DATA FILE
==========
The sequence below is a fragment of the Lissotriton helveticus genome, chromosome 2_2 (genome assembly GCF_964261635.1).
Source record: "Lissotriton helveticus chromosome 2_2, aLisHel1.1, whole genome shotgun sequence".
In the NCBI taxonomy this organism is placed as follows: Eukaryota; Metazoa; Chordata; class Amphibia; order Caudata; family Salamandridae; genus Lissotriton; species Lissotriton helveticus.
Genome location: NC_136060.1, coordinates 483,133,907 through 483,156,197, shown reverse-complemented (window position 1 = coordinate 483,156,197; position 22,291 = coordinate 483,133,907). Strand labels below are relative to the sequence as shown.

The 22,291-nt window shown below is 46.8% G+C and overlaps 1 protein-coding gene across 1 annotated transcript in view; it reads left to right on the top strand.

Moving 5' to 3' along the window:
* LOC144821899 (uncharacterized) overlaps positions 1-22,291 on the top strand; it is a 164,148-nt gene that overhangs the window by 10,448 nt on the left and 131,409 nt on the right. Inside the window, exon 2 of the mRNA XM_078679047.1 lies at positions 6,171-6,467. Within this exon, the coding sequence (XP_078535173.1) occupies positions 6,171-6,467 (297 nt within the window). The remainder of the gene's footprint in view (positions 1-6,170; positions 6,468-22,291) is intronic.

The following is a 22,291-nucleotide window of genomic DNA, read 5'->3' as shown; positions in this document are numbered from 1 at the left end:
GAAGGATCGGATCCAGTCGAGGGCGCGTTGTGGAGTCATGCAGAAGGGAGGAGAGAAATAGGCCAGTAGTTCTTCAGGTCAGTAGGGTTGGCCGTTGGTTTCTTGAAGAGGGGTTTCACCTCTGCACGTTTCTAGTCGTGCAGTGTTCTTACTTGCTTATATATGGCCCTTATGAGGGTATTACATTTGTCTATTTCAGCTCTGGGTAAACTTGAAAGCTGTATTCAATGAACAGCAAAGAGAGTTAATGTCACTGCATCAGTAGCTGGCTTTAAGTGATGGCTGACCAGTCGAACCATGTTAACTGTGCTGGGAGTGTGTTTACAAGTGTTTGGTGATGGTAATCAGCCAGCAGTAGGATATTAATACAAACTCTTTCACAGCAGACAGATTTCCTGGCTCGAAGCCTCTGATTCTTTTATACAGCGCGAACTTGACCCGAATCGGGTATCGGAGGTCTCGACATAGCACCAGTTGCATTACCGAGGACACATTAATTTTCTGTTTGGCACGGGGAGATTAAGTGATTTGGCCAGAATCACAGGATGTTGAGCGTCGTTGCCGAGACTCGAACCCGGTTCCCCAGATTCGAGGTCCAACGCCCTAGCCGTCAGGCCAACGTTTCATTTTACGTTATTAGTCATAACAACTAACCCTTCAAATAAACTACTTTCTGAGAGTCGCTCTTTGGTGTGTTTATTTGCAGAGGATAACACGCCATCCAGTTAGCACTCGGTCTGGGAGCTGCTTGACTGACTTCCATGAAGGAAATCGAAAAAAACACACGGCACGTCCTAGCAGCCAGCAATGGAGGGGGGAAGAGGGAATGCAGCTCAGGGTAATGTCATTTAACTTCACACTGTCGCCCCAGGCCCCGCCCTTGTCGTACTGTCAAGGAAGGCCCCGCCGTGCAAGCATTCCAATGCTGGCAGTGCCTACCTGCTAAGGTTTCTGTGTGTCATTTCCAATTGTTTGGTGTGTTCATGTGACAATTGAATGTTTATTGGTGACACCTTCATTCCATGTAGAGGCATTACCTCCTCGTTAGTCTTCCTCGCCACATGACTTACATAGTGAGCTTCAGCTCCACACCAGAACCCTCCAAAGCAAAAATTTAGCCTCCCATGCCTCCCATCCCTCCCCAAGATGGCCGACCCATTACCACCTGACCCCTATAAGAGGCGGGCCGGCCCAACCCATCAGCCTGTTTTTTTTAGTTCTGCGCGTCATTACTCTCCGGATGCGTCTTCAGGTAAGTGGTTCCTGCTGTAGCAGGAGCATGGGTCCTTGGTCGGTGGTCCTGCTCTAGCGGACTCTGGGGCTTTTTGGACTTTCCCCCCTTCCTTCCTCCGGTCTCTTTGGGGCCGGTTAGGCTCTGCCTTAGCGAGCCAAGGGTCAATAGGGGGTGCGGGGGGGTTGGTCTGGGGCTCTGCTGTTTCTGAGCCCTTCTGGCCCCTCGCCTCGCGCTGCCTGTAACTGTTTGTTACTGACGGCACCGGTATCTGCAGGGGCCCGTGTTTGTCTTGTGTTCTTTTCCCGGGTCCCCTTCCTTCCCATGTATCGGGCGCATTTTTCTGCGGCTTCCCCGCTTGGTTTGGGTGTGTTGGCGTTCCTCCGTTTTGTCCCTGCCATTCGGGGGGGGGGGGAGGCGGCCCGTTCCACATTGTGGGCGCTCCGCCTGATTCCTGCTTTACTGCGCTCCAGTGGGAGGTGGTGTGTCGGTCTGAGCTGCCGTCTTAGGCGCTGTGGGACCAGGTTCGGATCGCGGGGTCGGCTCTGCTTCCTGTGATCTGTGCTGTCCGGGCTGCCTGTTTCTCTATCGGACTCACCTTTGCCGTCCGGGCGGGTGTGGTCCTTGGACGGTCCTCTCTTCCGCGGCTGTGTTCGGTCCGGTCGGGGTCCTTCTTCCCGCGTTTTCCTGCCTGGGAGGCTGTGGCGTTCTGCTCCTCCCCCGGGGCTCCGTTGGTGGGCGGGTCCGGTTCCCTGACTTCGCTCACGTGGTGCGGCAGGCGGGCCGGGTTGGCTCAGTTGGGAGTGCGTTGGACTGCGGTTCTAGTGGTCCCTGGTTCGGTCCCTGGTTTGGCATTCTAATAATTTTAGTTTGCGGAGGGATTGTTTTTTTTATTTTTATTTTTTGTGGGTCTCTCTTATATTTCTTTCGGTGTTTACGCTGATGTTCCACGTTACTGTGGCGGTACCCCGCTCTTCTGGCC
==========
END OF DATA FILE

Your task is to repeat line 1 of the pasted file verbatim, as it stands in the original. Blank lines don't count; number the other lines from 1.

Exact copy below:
The sequence below is a fragment of the Lissotriton helveticus genome, chromosome 2_2 (genome assembly GCF_964261635.1).